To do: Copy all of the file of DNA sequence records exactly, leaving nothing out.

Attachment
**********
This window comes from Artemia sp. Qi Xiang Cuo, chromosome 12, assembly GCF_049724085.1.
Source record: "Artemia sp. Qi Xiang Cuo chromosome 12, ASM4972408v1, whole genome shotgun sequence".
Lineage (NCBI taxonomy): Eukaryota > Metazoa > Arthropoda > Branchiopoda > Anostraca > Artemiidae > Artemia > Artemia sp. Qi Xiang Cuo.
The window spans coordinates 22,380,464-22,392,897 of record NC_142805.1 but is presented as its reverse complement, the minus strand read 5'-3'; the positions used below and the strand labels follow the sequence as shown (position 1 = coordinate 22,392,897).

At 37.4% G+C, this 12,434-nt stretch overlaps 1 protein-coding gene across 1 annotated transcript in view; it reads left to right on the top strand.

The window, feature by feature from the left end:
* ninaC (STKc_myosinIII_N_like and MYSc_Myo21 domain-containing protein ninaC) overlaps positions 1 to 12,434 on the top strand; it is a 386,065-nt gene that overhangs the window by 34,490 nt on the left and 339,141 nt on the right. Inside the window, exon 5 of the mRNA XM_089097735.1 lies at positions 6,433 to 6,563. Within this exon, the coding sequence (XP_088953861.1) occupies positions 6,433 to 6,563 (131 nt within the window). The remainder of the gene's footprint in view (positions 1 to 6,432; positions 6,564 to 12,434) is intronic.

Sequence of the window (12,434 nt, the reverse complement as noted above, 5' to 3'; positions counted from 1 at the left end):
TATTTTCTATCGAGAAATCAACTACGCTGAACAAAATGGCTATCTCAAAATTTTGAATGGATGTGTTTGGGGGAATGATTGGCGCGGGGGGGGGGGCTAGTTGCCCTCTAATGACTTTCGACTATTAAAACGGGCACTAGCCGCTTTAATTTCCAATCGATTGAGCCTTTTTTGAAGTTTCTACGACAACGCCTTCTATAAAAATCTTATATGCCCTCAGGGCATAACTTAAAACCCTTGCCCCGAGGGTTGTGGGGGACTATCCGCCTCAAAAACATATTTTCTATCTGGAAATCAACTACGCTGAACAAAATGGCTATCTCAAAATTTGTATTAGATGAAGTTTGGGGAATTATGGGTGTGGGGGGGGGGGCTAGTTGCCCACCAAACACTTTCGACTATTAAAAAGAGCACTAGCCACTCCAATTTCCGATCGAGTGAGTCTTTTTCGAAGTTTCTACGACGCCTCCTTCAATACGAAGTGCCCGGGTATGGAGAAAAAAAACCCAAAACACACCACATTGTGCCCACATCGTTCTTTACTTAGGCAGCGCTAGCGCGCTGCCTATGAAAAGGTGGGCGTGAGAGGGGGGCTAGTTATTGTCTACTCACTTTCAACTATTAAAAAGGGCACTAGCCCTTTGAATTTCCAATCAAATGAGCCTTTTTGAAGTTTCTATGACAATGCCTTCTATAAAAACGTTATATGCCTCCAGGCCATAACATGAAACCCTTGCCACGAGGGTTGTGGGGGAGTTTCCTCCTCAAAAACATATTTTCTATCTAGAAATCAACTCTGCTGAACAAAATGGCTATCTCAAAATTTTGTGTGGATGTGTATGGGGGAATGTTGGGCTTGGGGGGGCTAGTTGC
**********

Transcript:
This window comes from Artemia sp. Qi Xiang Cuo, chromosome 12, assembly GCF_049724085.1.
Source record: "Artemia sp. Qi Xiang Cuo chromosome 12, ASM4972408v1, whole genome shotgun sequence".
Lineage (NCBI taxonomy): Eukaryota > Metazoa > Arthropoda > Branchiopoda > Anostraca > Artemiidae > Artemia > Artemia sp. Qi Xiang Cuo.
The window spans coordinates 22,380,464-22,392,897 of record NC_142805.1 but is presented as its reverse complement, the minus strand read 5'-3'; the positions used below and the strand labels follow the sequence as shown (position 1 = coordinate 22,392,897).

At 37.4% G+C, this 12,434-nt stretch overlaps 1 protein-coding gene across 1 annotated transcript in view; it reads left to right on the top strand.

The window, feature by feature from the left end:
* ninaC (STKc_myosinIII_N_like and MYSc_Myo21 domain-containing protein ninaC) overlaps positions 1 to 12,434 on the top strand; it is a 386,065-nt gene that overhangs the window by 34,490 nt on the left and 339,141 nt on the right. Inside the window, exon 5 of the mRNA XM_089097735.1 lies at positions 6,433 to 6,563. Within this exon, the coding sequence (XP_088953861.1) occupies positions 6,433 to 6,563 (131 nt within the window). The remainder of the gene's footprint in view (positions 1 to 6,432; positions 6,564 to 12,434) is intronic.

Sequence of the window (12,434 nt, the reverse complement as noted above, 5' to 3'; positions counted from 1 at the left end):
TATTTTCTATCGAGAAATCAACTACGCTGAACAAAATGGCTATCTCAAAATTTTGAATGGATGTGTTTGGGGGAATGATTGGCGCGGGGGGGGGGGCTAGTTGCCCTCTAATGACTTTCGACTATTAAAACGGGCACTAGCCGCTTTAATTTCCAATCGATTGAGCCTTTTTTGAAGTTTCTACGACAACGCCTTCTATAAAAATCTTATATGCCCTCAGGGCATAACTTAAAACCCTTGCCCCGAGGGTTGTGGGGGACTATCCGCCTCAAAAACATATTTTCTATCTGGAAATCAACTACGCTGAACAAAATGGCTATCTCAAAATTTGTATTAGATGAAGTTTGGGGAATTATGGGTGTGGGGGGGGGGGCTAGTTGCCCACCAAACACTTTCGACTATTAAAAAGAGCACTAGCCACTCCAATTTCCGATCGAGTGAGTCTTTTTCGAAGTTTCTACGACGCCTCCTTCAATACGAAGTGCCCGGGTATGGAGAAAAAAAACCCAAAACACACCACATTGTGCCCACATCGTTCTTTACTTAGGCAGCGCTAGCGCGCTGCCTATGAAAAGGTGGGCGTGAGAGGGGGGCTAGTTATTGTCTACTCACTTTCAACTATTAAAAAGGGCACTAGCCCTTTGAATTTCCAATCAAATGAGCCTTTTTGAAGTTTCTATGACAATGCCTTCTATAAAAACGTTATATGCCTCCAGGCCATAACATGAAACCCTTGCCACGAGGGTTGTGGGGGAGTTTCCTCCTCAAAAACATATTTTCTATCTAGAAATCAACTCTGCTGAACAAAATGGCTATCTCAAAATTTTGTGTGGATGTGTATGGGGGAATGTTGGGCTTGGGGGGGCTAGTTGC